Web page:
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Facebook, Nokia Boost Transatlantic Data Capacity


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Facebook, Nokia Boost Transatlantic Data Capacity

Facebook's expansion into live video and other data-hogging features means it has to squeeze more capacity out of undersea fiber-optic cables.

In a push to deliver more Facebook data to users in Europe and North America, Nokia this week announced record transmission speeds while testing a cable beneath the Atlantic Ocean.

Facebook conceived and planned the test, which used an experimental transmission protocol known as probabilistic constellation shaping, or PCS. The results showed that Nokia could eventually upgrade each fiber strand in its transatlantic cable to support speeds of up to 32 terabits per second in the future. That's more than twice the cable's stated capacity.

While PCS is an experimental technology, it is based on the tried and true QAM signal modulation technique, which powers many wireless and wired data connections, including terrestrial digital TV signals. Applying PCS to undersea cables could decrease the threat of bottlenecks that would otherwise limit Facebook's expansion into live video and other bandwidth-intensive features.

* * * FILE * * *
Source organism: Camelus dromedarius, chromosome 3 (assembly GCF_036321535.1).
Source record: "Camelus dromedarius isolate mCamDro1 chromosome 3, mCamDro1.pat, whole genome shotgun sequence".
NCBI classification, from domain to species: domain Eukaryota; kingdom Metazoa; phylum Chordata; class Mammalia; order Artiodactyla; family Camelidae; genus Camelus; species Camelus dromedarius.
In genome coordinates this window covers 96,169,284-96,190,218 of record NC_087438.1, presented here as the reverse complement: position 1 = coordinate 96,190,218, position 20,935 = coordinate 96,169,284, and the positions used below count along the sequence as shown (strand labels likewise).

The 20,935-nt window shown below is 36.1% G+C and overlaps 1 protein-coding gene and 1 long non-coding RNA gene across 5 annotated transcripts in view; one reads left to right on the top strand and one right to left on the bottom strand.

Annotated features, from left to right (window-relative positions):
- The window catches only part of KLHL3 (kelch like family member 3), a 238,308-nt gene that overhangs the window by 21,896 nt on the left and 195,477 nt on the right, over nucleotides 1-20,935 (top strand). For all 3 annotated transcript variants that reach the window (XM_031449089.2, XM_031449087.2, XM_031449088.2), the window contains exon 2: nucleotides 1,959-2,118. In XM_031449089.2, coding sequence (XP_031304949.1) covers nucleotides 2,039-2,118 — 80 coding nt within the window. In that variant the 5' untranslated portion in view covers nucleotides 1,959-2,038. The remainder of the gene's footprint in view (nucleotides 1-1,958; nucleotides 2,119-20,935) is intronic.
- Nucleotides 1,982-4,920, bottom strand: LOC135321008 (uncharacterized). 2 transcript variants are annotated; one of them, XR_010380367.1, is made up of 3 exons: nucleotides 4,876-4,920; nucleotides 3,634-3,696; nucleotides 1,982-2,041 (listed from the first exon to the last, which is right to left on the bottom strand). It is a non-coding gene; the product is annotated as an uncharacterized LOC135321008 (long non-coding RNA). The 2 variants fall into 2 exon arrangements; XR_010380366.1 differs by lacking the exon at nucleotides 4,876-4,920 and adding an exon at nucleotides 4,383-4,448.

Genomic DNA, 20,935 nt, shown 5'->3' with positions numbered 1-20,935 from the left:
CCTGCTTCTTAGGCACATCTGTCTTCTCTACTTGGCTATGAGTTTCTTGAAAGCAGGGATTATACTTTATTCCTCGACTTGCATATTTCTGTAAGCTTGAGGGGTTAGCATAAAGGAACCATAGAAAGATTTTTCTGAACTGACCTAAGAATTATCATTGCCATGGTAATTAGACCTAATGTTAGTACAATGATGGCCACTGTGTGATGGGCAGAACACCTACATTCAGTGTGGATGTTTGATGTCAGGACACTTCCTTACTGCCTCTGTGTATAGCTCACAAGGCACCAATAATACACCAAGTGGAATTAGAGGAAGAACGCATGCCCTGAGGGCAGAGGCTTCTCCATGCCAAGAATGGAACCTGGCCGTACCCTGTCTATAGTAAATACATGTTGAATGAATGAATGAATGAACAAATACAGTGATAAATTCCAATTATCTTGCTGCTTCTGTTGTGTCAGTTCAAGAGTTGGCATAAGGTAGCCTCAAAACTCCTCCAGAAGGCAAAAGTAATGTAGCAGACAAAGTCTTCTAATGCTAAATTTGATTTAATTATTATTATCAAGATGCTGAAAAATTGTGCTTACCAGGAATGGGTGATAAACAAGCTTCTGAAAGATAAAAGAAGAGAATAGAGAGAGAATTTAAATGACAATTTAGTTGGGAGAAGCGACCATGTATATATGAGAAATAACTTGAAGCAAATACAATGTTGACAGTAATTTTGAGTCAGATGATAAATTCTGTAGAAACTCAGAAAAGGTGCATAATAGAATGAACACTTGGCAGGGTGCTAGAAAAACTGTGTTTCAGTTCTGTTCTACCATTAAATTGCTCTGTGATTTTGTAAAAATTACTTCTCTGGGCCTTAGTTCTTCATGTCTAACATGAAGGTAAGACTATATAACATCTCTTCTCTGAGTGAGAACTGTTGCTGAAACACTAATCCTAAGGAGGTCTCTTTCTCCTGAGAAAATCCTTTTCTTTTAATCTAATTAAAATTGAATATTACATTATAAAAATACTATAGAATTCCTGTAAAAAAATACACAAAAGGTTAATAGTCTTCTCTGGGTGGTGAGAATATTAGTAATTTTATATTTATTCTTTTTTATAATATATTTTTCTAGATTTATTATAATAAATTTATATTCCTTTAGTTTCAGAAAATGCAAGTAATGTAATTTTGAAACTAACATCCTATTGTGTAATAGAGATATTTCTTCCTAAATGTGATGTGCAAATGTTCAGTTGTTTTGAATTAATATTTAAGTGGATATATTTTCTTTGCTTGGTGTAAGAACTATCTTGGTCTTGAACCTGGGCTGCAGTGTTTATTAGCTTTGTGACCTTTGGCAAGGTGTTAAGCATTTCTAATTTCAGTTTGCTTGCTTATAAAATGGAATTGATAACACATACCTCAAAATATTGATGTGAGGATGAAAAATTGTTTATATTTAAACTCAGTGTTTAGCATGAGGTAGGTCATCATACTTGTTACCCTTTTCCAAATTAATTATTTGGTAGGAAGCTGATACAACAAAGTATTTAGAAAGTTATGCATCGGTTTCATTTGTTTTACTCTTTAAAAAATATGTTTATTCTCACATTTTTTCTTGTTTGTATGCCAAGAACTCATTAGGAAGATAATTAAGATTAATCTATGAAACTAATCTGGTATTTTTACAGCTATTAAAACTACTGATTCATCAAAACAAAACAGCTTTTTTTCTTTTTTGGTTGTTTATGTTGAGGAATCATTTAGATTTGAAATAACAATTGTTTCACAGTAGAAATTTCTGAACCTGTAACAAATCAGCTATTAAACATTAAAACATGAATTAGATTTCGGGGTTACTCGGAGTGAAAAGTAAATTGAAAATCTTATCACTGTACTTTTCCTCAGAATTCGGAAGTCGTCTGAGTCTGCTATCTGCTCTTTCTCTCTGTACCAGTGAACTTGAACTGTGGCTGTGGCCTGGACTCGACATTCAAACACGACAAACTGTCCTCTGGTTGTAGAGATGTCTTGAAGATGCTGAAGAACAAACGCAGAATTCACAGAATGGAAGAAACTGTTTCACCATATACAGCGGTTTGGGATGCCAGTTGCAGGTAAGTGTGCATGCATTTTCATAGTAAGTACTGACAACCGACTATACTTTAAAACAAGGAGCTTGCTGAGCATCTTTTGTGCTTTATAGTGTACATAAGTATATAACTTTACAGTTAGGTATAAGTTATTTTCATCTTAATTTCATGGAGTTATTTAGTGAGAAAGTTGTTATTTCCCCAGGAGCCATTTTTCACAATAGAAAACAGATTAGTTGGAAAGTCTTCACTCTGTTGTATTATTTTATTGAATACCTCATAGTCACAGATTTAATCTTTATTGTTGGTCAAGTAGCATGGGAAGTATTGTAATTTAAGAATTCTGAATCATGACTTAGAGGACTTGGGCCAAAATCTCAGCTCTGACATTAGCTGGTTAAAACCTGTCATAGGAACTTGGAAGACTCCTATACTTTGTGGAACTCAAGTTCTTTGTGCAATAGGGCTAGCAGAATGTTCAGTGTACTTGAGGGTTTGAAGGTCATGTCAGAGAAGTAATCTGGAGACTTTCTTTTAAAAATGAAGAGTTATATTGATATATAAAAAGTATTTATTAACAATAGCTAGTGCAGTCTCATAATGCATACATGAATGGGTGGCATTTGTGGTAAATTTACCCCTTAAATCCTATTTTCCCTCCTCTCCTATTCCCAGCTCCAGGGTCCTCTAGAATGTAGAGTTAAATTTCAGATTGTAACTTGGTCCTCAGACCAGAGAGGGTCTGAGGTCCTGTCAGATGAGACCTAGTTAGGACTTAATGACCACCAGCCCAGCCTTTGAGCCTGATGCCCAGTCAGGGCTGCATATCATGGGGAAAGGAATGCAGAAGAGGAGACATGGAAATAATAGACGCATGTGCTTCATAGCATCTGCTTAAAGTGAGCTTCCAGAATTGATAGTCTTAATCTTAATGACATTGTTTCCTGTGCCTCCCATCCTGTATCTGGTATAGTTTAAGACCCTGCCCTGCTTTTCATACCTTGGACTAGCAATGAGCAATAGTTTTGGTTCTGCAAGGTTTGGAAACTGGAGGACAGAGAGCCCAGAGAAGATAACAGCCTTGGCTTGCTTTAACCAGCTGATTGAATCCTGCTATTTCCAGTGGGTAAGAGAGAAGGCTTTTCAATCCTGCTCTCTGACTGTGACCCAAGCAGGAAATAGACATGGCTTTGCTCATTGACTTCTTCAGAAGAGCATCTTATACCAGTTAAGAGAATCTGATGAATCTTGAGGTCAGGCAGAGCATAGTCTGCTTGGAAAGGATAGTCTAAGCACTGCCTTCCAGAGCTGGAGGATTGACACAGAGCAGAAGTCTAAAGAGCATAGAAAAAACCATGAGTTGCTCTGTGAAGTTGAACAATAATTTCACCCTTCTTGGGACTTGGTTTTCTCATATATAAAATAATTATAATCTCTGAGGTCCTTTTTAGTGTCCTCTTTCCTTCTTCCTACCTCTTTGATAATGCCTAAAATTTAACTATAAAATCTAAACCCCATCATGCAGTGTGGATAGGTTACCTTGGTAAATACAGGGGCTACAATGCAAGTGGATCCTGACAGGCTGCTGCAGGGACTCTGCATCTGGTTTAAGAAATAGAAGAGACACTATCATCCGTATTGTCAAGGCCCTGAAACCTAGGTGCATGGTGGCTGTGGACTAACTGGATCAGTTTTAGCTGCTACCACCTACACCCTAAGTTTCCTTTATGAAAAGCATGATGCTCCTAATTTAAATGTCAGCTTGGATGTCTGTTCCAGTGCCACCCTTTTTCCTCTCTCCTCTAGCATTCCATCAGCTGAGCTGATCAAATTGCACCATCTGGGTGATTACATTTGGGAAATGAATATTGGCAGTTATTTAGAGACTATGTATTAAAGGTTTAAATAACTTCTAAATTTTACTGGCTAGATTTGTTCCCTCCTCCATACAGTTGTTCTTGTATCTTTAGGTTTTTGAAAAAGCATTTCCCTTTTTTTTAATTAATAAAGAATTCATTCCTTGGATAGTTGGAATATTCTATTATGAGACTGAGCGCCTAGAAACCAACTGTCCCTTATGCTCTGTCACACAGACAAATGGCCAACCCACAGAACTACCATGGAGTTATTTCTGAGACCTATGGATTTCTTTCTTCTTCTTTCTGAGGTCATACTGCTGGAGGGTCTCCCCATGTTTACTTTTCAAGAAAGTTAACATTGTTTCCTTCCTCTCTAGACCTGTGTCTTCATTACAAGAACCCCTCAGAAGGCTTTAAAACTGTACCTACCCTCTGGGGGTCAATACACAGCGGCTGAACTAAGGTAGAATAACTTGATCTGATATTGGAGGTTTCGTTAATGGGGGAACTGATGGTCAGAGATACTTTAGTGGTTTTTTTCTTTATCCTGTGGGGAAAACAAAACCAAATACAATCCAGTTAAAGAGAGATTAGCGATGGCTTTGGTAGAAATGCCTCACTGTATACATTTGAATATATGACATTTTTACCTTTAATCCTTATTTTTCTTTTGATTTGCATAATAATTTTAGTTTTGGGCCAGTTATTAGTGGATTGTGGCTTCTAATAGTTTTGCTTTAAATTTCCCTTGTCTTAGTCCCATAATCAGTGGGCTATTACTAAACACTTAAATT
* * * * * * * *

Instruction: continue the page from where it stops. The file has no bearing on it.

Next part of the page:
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With greater undersea capacity comes lower costs, too. Even as it seeks to boost transmission rates, Facebook is focused on driving the cost per bit of submarine data transport ever lower, according to the company's global network architect, Stephen Grubb. There's a theorem that describes the maximum transfer limit of any communications channel, called the "Shannon limit," and Grubb said the recent test comes close to reaching it.

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"This field trial with Nokia demonstrates that the scalable optical technology of PCS together with narrow linewidth laser sources can achieve capacities extremely close to the Shannon limit," Grubb said in a statement.

The Nokia test comes as Facebook and other web giants like Google and Microsoft have made massive investments in undersea data cables. Google and Facebook announced a partnership last year to create a link capable of a total of 120 terabits per second across multiple fiber-optic strands.

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